By Sarah Waldbott
I recently attended the Advancing Jewish Professionals of NYC’s event, “Developing Tomorrow’s Jewish Professional Leaders” featuring Gali Cooks (Executive Director of Leading Edge), Sheila Katz (Vice President for Social Entrepreneurship at Hillel International) and Mark S. Young (Director of Alumni Engagement for the William Davidson Graduate School of Jewish Education at The Jewish Theological Seminary).
The discussion focused on cultivating individual and organizational transformation for the next generation of Jewish leaders. The presenters urged organizations to take on a more active role in helping their top performers to grow and advance, but also stressed the importance of emerging leaders taking the reins to advocate for their own success. I believe that this message needs to be accentuated throughout our field.
Our high-potential Jewish communal professionals, most of them currently of the millennial generation, remain hopeful that over time organizational leadership will recognize their achievements, which will ultimately lead to new and greater responsibilities. Many of the professionals at the event shared that they seek to learn and gain new skills as they aspire to executive roles in the coming years.
Tomorrow’s leaders can abet the process by taking initiative today and by developing meaningful and purposeful relationships with their managers, as well as identifying and working with multiple mentors. Mentors can help guide them through the multiple opportunities and challenges they’ll encounter on their career journey. Emerging leaders must also understand that their own actions, including seeking support from others, can help open the doors that lead to continuous career success.
If you seek to gain leadership and management skills, don’t shy away from speaking with your supervisor about how you can make that happen. Show up with more than just the desire to lead. Are there success metrics or accomplishments that you have made that demonstrate why you are an asset to your organization? Present an argument that explains why building your skills will not only help you, but the organization as well. In addition, investing in talent reduces an organization’s turnover costs, and by bringing work in-house to save on consulting costs, this leads to increased operational efficiency. These are all examples of the potential benefits that may come from an organization’s decision to invest in homegrown talent.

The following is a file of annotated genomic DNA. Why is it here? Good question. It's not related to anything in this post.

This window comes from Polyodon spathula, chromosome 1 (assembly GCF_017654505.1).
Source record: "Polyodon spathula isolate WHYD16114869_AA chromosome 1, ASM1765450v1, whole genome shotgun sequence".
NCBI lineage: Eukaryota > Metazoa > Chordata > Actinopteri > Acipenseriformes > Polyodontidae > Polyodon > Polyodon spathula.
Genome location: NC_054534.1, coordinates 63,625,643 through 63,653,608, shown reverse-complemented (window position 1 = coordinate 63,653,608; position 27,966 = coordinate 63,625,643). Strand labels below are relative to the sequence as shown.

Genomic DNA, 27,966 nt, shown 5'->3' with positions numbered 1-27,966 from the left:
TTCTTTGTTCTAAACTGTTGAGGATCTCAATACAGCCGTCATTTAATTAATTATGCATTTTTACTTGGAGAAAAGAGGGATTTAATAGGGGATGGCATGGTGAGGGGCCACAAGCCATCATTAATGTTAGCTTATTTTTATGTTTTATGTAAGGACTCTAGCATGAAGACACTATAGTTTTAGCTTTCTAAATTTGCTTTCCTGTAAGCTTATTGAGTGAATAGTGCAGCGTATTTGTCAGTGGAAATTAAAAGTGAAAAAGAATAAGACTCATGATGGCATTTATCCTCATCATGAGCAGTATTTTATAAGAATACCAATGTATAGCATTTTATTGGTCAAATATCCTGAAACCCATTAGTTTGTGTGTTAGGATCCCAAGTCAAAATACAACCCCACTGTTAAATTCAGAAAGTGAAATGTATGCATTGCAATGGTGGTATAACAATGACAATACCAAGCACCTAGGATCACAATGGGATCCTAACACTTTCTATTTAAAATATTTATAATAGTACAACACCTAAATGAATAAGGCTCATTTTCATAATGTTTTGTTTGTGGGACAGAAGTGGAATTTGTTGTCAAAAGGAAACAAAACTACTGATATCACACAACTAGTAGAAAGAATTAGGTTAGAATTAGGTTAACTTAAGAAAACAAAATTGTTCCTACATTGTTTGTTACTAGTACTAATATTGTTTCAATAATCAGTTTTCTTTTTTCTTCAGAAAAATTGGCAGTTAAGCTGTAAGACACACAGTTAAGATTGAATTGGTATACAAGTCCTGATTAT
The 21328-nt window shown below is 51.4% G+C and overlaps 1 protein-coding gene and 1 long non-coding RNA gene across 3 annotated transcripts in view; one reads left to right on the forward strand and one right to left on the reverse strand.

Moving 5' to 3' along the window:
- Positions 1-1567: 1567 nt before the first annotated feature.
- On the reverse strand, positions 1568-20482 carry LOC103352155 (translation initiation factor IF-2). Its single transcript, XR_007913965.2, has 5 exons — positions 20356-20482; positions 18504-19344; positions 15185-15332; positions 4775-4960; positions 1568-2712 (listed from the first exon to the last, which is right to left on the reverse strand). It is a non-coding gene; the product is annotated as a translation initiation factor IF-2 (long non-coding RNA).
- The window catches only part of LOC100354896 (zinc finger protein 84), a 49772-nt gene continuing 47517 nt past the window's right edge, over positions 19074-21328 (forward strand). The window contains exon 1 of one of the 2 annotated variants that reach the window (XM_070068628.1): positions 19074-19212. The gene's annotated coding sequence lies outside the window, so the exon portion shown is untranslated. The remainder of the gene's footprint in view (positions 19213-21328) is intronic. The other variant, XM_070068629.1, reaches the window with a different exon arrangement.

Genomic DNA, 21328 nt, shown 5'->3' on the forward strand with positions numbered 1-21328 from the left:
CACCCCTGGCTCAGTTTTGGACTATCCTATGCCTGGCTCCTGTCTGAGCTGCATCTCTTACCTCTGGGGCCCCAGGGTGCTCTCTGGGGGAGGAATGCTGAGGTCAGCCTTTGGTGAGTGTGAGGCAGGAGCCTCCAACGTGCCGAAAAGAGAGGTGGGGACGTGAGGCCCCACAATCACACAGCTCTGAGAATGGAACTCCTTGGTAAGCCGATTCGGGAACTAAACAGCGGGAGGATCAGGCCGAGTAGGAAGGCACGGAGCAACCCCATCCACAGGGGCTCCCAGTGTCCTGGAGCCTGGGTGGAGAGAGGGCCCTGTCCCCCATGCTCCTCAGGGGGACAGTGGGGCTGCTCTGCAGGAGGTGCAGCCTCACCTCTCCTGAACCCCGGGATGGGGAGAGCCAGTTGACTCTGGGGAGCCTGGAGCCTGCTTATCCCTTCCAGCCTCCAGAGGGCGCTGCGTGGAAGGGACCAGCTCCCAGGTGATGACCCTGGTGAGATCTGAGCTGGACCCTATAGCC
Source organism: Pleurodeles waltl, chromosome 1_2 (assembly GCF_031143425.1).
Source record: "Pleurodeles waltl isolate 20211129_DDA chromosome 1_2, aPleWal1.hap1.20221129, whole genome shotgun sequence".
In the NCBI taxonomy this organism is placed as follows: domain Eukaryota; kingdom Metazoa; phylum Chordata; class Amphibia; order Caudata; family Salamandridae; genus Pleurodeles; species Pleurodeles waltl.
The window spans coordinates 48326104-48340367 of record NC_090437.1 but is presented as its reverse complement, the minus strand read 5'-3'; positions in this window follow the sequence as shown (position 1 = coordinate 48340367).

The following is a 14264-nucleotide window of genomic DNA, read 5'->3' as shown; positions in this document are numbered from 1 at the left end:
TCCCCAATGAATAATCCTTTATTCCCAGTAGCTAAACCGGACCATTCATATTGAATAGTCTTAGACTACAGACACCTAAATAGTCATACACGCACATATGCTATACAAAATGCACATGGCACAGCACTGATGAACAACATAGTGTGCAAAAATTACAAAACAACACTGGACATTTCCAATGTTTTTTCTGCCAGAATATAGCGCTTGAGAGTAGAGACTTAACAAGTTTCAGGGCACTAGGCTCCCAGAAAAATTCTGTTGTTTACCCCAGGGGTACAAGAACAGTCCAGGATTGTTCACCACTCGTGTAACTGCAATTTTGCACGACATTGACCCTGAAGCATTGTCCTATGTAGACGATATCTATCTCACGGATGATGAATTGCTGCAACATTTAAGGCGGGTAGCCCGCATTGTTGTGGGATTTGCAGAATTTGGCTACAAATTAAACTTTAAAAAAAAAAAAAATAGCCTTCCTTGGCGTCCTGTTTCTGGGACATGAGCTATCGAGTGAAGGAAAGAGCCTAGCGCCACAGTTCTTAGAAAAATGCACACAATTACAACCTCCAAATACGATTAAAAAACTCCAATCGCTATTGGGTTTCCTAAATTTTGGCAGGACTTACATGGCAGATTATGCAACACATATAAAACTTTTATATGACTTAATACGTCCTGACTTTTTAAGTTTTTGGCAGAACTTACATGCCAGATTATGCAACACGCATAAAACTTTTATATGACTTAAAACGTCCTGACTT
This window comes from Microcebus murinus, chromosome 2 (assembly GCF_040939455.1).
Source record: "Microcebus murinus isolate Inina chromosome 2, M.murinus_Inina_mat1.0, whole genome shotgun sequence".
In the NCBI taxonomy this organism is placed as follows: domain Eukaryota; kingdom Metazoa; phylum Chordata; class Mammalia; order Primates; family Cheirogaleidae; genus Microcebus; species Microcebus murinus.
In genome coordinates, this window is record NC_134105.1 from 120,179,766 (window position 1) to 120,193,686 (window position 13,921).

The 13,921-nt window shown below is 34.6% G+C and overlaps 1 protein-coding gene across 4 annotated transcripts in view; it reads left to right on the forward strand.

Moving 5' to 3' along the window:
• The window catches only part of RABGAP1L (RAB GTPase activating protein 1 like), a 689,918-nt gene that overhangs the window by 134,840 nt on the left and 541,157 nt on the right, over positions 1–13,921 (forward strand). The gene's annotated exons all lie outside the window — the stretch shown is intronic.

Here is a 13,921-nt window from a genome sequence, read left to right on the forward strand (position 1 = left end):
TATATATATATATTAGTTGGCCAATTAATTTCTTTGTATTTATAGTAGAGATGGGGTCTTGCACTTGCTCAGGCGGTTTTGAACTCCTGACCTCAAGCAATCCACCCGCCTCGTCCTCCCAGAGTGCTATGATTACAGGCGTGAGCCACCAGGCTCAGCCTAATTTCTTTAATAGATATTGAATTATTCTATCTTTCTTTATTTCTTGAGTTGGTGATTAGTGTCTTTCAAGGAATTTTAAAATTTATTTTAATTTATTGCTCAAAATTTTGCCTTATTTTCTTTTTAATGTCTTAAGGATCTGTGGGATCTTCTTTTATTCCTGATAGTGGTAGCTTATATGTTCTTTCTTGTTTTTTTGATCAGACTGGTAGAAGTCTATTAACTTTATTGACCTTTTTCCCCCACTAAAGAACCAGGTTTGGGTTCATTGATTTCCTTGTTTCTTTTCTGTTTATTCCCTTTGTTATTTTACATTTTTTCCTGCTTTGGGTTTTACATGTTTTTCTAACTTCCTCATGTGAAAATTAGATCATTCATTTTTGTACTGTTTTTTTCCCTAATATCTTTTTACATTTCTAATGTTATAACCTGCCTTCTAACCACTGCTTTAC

The exchange between an advancing Jewish professional and his or her manager can be productive if the manager recognizes the value in assisting and advancing their employees’ career trajectories. There is a lot of untapped talent in the sector that must be nurtured – otherwise organizations run the risk of losing them.
Each of the speakers is doing work that is influencing and shaping the field. Leading Edge is addressing the leadership pipeline and how we train promising talent. Mark S. Young’s recent ELI talk explored how we can better improve HR practices that positively impact employees. Sheila Katz is leading change at the organizational level at Hillel International through her work in the advancement of women and overall inclusion efforts. She shared her excitement about a new Hillel International program called, Springboard Fellowship, which will “train cohorts of young Jewish professionals in highly-valued skillsets” and place them at Hillels around the country for two years. Still, the development of tomorrow’s leaders isn’t solely the responsibility of organizations. All Jewish professionals must make a commitment to be proactive in their careers to bring their professional aspirations to fruition.
When organizations create environments that are supportive of the ambitions of their employees, they influence their success today. With adequate support and self-motivation, what the next generation of Jewish nonprofit professionals can achieve in their future careers is limitless.
Sarah Waldbott is an Associate Recruiter at DRG Executive Search. Advancing Jewish Professionals of NYC (AJP-NYC) works to strengthen, connect, and empower emerging professional leaders of the greater NYC Jewish community.